How to Choose What SSL/TLS/HTTPS option to use on Heroku

Why are there options?

Different Heroku applications are used for different purposes and it’s important to choose a method of securing data in transit to your application that matches the sensitivity and privacy needs of your application.

Help Me Choose

You can read all of the different options below, but if you’re in a hurry, check your requirements below and we’ll suggest the best option that meets those.

Your app needs to conform to data security regulations like PCI, HIPAA, GDPR, CCPA or other US state regulations.

Your app uses many different dynamic subdomains. Example:,

An external group is going to conduct a security audit or penetration test against your Heroku application.

You need security controls in place to counter things like abusive IP addresses, DDOS attacks, or to automatically filter out known bad hosts and attacks against your Heroku application.

We suggest you use the built in Heroku ACM

You didn't choose any of the extra requirements above so you should most likely be good with Heroku's built in SNI/ACM/Lets Encrypt option.

Heroku SNI is a great free option for simple websites with low security requirements.

What’s the Difference Between SSL/TLS/HTTPS

SSL stands for Secure Sockets Layer and was the orginal term used to describe the system of encrypting traffic between websites and clients (like browsers).

TLS stands for Transport Layer Security and more accurately describes the encryption process at work, but outwardly performs the same task as “SSL”.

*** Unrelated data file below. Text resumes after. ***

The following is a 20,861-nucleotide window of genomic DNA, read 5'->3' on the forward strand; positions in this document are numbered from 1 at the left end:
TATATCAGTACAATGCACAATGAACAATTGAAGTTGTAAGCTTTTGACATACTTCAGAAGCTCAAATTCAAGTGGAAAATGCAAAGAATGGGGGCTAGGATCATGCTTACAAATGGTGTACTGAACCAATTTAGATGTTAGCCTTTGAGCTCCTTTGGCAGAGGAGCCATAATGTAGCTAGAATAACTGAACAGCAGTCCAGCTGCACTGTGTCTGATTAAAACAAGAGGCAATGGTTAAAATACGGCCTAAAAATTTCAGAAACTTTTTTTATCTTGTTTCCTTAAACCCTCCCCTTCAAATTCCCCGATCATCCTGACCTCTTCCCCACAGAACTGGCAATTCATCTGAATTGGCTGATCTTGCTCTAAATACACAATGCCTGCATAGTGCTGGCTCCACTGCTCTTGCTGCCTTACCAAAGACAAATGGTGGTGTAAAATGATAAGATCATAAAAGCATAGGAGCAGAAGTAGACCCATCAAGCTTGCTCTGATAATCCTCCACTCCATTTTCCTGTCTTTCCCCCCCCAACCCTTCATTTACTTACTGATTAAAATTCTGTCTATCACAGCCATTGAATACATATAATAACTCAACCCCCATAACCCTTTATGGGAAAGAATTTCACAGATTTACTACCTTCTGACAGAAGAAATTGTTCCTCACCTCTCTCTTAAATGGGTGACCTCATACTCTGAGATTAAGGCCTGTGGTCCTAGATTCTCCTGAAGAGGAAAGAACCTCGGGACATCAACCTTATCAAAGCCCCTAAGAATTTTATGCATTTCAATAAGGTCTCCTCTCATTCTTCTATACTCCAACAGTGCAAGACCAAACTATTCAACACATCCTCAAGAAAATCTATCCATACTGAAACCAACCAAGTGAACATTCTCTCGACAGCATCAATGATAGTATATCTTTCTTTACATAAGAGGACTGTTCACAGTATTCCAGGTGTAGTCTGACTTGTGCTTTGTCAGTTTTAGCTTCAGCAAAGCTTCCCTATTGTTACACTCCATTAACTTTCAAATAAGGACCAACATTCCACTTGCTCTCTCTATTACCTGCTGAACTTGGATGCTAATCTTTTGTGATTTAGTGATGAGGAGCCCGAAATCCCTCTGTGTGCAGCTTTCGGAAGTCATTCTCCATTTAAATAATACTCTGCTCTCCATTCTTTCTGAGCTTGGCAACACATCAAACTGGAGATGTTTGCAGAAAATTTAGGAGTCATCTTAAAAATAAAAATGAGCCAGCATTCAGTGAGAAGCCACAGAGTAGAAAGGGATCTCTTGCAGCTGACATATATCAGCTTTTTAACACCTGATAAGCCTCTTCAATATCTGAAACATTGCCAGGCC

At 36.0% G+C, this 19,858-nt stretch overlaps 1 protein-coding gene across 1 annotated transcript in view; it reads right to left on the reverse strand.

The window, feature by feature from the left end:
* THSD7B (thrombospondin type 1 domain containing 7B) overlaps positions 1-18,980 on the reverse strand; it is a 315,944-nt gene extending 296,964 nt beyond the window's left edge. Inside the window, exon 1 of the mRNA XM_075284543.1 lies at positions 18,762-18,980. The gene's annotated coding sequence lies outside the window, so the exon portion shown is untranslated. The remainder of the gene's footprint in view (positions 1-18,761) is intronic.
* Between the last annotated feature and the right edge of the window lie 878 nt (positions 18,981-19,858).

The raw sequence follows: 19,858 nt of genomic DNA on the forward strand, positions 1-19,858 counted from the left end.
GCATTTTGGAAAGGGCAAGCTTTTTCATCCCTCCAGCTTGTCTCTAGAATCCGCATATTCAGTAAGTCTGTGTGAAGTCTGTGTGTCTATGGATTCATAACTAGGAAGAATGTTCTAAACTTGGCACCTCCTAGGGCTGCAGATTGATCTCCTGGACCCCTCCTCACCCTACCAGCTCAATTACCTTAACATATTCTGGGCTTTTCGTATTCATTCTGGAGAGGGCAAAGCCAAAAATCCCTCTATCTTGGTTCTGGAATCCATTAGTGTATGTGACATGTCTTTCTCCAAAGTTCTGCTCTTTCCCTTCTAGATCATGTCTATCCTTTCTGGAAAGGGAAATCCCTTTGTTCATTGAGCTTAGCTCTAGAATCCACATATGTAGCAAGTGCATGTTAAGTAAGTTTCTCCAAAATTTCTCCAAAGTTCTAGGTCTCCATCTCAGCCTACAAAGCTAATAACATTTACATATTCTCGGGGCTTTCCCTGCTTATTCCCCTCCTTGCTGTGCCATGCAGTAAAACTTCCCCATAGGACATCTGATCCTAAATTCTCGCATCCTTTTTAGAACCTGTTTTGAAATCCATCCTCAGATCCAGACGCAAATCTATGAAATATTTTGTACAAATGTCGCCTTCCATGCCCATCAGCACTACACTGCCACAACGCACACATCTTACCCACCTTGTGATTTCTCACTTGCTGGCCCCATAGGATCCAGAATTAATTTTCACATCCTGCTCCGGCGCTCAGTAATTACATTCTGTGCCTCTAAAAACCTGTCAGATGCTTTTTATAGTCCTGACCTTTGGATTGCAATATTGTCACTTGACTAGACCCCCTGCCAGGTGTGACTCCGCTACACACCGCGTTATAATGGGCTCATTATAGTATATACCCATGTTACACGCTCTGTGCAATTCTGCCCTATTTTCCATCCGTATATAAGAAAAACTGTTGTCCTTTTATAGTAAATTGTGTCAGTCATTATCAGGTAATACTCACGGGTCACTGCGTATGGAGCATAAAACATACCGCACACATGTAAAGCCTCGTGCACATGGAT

HTTPS stands for HyperText Transport Protocol Secure and is the protocol enabled by SSL/TLS certificates and infrastrcture. It’s best thought of as how applications use SSL/TLS certificates.

What you need to know about TLS versions

In the same way that different browsers and browser versions support different sets of features like Flexbox, Flash, or CSS Grid. Web servers and clients support different versions of the TLS protocol with varying levels of compatabiilty and security.

In order from oldest and least secure to newest and most secure:

SSL Should not be used under any circumstances.
TLS 1.0 Should not be used.
TLS 1.1 Minimum to support for applications that need compatibility with older devices like early Android phones.
TLS 1.2 Minimum safe level for applications that prioritize security.
TLS 1.3 Newest and most secure TLS version

Heroku Options for HTTPS

Heroku SNI Endpoint (also called ACM or Lets Encrypt) - More Info
What to Use It For Positives Negatives
Marketing sites or other low security applications
  • Free for Hobby and up plans
  • Easy set up from "Settings" pane of your Heroku app
  • Heroku provides the SSL/TLS certificate
  • Not possible to meet regulatory or security requirements for TLS versions.
  • Will not force HTTPS for all connections
  • No Security or Traffic Controls
Heroku SSL Endpoint Add-On - More Info
What to Use It For Positives Negatives
Sites that need to use Wildcard certificates to cover many subdomains (*
  • Easy set up with Expedited SSL provided certificates.
  • Wildcard makes adding future subdomains easy
  • Won't meet TLS regulatory requirements by default
  • No Security or Traffic Controls
  • Will not force HTTPS for all connections
Heroku Expedited WAF Add-On - More Info
What to Use It For Positives Negatives
Sites that need to meet regulatory concerns, security audits or advanced security and traffic controls.
  • Easy to set up (one DNS record change)
  • Security controls for blocking web and DDOS attacks, bad bots, geo-blocking, IP blocking and intrustion detection.
  • Enforces TLS 1.2+ connections only
  • Force HTTPS connections only.
Costs more than plain SSL.